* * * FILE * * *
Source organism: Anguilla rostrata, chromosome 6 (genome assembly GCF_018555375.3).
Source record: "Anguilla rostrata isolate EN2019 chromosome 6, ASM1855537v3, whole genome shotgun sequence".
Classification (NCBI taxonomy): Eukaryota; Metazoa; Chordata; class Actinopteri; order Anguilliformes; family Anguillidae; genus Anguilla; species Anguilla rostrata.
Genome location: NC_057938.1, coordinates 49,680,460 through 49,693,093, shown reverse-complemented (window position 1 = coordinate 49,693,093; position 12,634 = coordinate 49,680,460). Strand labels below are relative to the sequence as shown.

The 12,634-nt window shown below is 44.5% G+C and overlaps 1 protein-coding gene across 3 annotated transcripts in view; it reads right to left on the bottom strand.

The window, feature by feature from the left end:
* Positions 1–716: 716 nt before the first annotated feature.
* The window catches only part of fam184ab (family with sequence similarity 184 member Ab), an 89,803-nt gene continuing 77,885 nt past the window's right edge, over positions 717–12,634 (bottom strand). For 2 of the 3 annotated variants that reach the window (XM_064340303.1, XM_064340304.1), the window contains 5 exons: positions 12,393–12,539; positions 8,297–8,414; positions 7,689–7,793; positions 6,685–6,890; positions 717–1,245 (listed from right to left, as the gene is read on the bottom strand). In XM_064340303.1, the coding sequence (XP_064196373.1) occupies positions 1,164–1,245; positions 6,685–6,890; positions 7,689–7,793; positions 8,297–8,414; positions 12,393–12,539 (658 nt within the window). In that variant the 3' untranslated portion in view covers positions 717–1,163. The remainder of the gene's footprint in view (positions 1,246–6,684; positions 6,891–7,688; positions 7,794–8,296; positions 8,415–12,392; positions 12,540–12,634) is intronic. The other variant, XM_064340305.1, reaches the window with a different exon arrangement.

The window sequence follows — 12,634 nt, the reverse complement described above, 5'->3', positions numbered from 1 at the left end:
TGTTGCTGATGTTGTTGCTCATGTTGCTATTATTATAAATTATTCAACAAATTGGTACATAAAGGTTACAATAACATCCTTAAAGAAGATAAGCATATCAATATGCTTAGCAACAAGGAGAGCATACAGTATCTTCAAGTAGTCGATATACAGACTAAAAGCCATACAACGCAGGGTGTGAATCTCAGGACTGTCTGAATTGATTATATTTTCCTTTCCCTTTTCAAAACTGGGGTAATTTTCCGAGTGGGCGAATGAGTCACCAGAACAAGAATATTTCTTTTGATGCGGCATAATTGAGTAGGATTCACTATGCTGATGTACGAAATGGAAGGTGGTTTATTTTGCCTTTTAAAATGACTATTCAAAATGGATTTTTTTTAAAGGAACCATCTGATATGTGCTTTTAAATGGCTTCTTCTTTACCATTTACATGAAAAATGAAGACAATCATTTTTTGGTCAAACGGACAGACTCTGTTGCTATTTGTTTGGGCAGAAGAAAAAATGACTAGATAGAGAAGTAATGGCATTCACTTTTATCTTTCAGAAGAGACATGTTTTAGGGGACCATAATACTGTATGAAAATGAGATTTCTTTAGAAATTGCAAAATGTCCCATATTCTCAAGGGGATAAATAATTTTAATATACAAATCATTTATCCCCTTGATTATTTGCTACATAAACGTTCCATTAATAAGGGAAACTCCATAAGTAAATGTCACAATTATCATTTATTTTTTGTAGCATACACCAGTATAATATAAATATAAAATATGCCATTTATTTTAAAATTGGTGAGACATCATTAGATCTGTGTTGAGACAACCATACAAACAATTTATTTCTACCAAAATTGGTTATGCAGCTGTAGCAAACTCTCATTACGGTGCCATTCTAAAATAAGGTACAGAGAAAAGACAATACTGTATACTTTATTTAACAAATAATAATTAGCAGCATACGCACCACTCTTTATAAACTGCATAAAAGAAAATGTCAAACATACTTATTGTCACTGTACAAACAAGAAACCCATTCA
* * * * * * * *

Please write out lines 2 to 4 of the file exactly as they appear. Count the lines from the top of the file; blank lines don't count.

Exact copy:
Source record: "Anguilla rostrata isolate EN2019 chromosome 6, ASM1855537v3, whole genome shotgun sequence".
Classification (NCBI taxonomy): Eukaryota; Metazoa; Chordata; class Actinopteri; order Anguilliformes; family Anguillidae; genus Anguilla; species Anguilla rostrata.
Genome location: NC_057938.1, coordinates 49,680,460 through 49,693,093, shown reverse-complemented (window position 1 = coordinate 49,693,093; position 12,634 = coordinate 49,680,460). Strand labels below are relative to the sequence as shown.